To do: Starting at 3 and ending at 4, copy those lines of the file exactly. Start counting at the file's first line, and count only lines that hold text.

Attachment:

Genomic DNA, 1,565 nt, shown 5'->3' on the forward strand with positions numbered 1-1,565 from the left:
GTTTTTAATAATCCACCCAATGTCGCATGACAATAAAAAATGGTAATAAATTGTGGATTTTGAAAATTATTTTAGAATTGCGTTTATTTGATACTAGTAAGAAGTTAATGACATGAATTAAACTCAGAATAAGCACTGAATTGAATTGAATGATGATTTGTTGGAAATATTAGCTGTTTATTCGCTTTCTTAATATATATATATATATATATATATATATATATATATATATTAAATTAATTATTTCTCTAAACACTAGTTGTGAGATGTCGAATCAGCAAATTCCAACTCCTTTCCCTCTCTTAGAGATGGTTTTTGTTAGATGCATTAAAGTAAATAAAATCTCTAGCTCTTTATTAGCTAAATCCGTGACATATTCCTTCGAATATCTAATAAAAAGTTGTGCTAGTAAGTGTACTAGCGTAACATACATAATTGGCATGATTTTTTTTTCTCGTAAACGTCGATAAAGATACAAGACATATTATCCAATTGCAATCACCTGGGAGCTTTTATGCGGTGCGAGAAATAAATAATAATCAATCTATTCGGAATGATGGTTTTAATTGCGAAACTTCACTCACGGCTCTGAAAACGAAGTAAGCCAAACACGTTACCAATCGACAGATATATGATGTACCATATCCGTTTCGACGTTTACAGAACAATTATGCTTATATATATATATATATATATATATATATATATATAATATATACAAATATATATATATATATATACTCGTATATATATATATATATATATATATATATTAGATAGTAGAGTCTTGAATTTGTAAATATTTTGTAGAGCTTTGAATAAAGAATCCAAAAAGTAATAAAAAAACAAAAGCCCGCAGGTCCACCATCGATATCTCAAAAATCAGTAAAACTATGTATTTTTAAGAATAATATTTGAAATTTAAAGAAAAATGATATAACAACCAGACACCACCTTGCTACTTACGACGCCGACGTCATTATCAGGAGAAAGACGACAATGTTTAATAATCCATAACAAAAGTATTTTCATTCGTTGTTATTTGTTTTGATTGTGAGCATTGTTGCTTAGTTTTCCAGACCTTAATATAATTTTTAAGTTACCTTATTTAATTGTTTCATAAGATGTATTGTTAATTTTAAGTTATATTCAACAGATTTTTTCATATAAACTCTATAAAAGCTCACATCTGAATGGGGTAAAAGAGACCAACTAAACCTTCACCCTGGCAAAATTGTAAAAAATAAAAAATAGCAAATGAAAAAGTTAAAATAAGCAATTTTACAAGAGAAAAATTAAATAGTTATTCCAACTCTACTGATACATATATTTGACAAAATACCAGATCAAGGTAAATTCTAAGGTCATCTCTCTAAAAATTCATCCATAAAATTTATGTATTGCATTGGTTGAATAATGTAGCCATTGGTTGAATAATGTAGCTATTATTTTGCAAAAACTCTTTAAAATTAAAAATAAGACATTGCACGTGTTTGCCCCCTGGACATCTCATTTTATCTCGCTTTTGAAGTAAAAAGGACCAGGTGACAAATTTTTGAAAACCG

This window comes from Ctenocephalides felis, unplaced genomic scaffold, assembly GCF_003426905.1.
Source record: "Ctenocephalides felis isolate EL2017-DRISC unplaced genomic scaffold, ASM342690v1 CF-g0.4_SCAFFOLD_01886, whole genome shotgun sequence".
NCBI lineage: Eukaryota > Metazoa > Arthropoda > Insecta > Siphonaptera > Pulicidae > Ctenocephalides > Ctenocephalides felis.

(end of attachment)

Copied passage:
This window comes from Ctenocephalides felis, unplaced genomic scaffold, assembly GCF_003426905.1.
Source record: "Ctenocephalides felis isolate EL2017-DRISC unplaced genomic scaffold, ASM342690v1 CF-g0.4_SCAFFOLD_01886, whole genome shotgun sequence".